To a London reader, born and bred with multiculturalism, I know that my stories may come across as outlandish and exaggerated, and that I must surely be a BNP voter — I have observed people's expressions as they have listened to my tales of life in Brum. When I recently told a friend how a large Taliban flag fluttered gaily on a house near St Andrew's football stadium for some months, her cry of "Can't you tell the police?" made me reflect how far many of our inner cities have been abandoned by our key workers: our doctors and nurses drive in from afar, the police, as mentioned before, have shut down their stations and never venture in unless in extremis — they and ambulance crews have been known to be attacked — even the local Imam lives in a leafier area.
Only the priest remains, if you can get one — the thriving but clerically-vacant church down the road has had no applicant in two years. In their absence, we get stabbings that never make the news, dog- and cock-fighting rings, cars torched as pranks and cars used for peddling heroin. (One of the more amusing moments of our time came when a local lad provided one reason people often gave us stares when we drove past such deals: "Two white people wearing seatbelts — you've got to be cops.") In their absence, we simply have the witness of those who are unlikely to be heard, who, through a variety of unfortunate circumstances, have not been able to move out: the elderly, the infirm, the illiterate, the chronically poor. Indeed, some of the Muslim residents deeply regret the flight of the non-Muslim population. It is they who now have to live in a crime-ridden ghetto.
On holiday in Germany recently, we watched a TV documentary about how schools were coping with Essen's growing Muslim community, and how the community itself felt. When it was over, we turned to each other, and said simultaneously (a drawback of having been married for a while), "This could not have been made in Britain." At the moment, also in Germany, the whole country is debating Thilo Sarrazin's controversial book Deutschland schafft sich ab ("Germany abolishes itself"), in which the author — a former member of the board of the Bundesbank and the German Social Democrats — examines research about immigrant communities and then makes specific recommendations about the integration of the Muslim community. I have only seen scant reference to this in the British press, which usually dismisses it, wrongly and lazily in my view, as good old German racism. This has nothing whatsoever to do with race. The Muslim community in Birmingham, for instance, is made up of people from many continents and races, including Afghans, Yemenis, Pakistanis, Indians and Somalis.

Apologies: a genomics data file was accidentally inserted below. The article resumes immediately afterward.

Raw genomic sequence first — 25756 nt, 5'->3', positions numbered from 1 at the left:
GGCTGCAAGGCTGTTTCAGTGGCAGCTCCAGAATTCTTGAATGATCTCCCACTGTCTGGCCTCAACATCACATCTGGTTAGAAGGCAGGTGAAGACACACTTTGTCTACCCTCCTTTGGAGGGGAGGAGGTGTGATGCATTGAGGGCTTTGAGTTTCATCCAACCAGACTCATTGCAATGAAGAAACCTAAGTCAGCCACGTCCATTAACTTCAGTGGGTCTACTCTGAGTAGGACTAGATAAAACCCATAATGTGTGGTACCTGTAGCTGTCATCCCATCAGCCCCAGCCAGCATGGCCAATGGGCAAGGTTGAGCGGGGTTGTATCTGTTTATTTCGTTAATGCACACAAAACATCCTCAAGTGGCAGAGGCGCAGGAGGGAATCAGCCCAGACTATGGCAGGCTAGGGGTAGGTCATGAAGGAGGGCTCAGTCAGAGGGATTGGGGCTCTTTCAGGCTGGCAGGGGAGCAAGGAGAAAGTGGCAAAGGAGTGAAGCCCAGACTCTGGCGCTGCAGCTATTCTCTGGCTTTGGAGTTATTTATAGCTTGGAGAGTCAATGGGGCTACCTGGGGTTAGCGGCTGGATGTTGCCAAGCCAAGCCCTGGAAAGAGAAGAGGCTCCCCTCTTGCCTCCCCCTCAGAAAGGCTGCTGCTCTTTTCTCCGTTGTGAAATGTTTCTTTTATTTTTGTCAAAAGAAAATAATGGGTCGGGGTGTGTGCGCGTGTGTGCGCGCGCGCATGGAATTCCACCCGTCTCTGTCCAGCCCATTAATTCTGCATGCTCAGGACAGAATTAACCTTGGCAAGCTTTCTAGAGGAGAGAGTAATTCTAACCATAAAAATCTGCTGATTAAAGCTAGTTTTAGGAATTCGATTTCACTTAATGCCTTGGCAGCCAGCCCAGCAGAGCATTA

There is no doubt in my mind that we need to have the same openness in discussing what is happening to many cities in Britain. If current demographic trends continue over the next few decades, the West Midlands, as well as other parts of the country, will become a predominantly Muslim area. Much more needs to be done to integrate the communities among whom I lived, and we need to be much less negligent of our own values too. Frankly, if we happened to walk down Broad Street on a Friday night, where mobs of identically undressed and mostly aesthetically unpleasing gals and lads were on the piss and pull, it was almost a relief to drive back to our ghetto enclave.
It is time to rub the rime from our eyes and to look clearly at the shape of Britain today. Everyone living here needs to be able to talk about what they see, without the lazy or fearful, but certainly paralysing, accusation of racism. Only then will we be able to discern what is best for the future